Following the left, it’s a right, followed by a drawn out left-hander, a right-left-right combo and then, after another 90 degree left hand bend we head inland, away from the water. I’ll have stacked it by the time we get to here, I tell myself. The corner combinations are just too similar. I enjoy the rest of my rollercoaster ride and upon exiting the car, try to stop the corners of my mouth from touching my ears. My host interprets this as nausea and within 20 seconds I’m holding a plastic bottle with a mineral solution. “This will help you recover quickly.”
The Aston Martin Vulcan – remarkably well mannered
I feel fantastic however. It’s only later that I notice that my chest is bleeding – from the harness. Right now all I can think about is driving though. Thankfully I’m able to test out and explore the track with a Vantage GT12 and a Vantage V8 GT4 on slicks first. Aston Martin Instructor Joe Osborne is my passenger, and explains key points of the track at moderate speed. This too is a service included in the price of your Vulcan.
Finally, I’m ready, and take my place behind the removable steering wheel of the Vulcan. Cost: 6,000 pounds. The interior is what you would want for the price tag. There isn’t a trace of that bitter charm that you get with other dedicated track “tools” – everything is expertly assembled and the switches and dials are precisely fitted, even if they are somewhat chunky so that you can use them with gloves on.
The clutch needs to be depressed to start the car, after that it can be forgotten. I get underway without any major embarrassment, but discover second gear is not suitable for the pit lane – the Vulcan ambles along jerkily, but needs a little more speed in order to be able to change back down. Once we are through the tunnel with its tight corner and the Vulcan is able to pick up some speed, the ride is considerably smoother. I push in the red knob and press the accelerator – we’re off. I do my first session not on slicks but on road-legal sport tyres, a quality the Vulcan lacks. But the profiled tyres have more forgiving limits and warm up quicker too. Power is set to the lowest level. Still, 500 BHP is nothing to laugh at, and I certainly didn’t feel like anything was lacking on those first few laps. The Vulcan drives fantastically, it’s even comfortable! Visibility is great, despite the size, and the contoured bonnet is great to use as a scope, lining up the next target to bound towards.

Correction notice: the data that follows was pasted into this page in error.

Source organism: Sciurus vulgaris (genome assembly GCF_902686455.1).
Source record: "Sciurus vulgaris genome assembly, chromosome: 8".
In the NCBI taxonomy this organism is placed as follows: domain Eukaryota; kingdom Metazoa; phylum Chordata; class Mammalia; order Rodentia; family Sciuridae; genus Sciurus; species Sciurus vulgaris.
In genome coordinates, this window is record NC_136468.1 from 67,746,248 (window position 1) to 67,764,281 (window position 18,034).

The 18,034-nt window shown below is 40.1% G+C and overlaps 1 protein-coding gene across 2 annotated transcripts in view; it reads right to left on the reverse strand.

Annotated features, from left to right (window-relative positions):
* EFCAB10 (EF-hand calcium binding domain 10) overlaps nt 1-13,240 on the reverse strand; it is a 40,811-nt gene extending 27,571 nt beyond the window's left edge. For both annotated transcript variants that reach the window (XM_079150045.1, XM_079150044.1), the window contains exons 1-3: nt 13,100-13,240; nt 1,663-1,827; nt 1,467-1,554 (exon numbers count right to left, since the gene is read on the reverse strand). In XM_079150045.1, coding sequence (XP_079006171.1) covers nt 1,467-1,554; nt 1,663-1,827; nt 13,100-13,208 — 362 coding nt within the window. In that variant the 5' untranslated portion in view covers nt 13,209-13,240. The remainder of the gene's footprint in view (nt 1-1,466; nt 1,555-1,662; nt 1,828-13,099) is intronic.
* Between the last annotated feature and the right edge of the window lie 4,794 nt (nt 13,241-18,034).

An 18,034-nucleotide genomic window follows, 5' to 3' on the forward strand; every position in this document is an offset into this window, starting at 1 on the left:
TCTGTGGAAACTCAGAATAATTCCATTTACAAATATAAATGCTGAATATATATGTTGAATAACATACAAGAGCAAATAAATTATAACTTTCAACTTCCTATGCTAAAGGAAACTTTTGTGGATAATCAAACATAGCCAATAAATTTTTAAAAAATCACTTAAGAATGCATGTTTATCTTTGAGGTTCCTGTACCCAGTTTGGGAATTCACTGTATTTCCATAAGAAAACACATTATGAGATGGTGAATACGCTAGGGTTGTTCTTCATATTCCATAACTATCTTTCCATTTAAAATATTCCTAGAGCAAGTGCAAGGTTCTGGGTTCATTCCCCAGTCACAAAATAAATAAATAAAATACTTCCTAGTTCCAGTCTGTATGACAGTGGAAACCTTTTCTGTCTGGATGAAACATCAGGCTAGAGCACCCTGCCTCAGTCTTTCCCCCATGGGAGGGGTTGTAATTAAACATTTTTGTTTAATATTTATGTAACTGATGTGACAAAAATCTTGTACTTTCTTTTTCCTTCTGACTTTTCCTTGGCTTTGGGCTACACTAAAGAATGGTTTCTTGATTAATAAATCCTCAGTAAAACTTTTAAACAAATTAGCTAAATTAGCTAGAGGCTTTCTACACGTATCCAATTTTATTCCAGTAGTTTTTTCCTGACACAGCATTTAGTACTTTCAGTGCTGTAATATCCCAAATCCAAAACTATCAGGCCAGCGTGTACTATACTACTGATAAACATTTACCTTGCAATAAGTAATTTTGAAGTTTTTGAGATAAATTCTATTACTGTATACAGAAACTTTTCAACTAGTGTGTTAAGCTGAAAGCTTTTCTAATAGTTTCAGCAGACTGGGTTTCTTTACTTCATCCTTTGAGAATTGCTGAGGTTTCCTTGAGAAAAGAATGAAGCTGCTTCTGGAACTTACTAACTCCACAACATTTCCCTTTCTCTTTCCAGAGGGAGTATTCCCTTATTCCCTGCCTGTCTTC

I never have that “whoah” moment that you often feel when playing with the limits of a car. The Vulcan’s limits are just that far away. I drive a little gingerly, taking a line that isn’t going to cost me 1.9 million euro – even if the Vulcan is insured. Nevertheless, My lap time in the second session was four seconds faster. On the back straight, Joe turns up the power to 675 BHP after the second gear change. After the third he ups it to the full 820 BHP. Each time it feels like we’ve taken a rear hit from a short range missile, and the Vulcan devours the asphalt ever more voraciously with its collossal mouth. I’m unable to see if, as I suspected, the asphalt is then ejected through the side pipes. I look straight ahead, braking at the 200 metre sign and charge downwards through the gears: fifth, bam, fourth, bam, third, bam, second, bam, first. Joe does a fist pump at every gear change and enjoys the animalistic roar of the side pipes. As do I. Aston Martin Vulcan: a cool 1.5 million pounds. Driving the Vulcan: priceless.
Maybe the Vulcan isn’t worth two million euros. But that expenditure needn’t stay one for long. The strictly limited production run of 24 cars is likely to force up the resell price in the near future. The Aston Martin One 77 was built between 2009 and 2012 in a production run of, wait for it, 77 cars. The price? 1.2 million pounds. The current value of the One 77 is north of two million pounds. So all you millionaires out there should pay attention – four Vulcans are still waiting on owners. If you have a handy 2.4 million euros (incl. VAT) lying around, you could turn that into 3.25 million in as little as four years. And the best part? There are eight track events included on top.
Date24 February 2016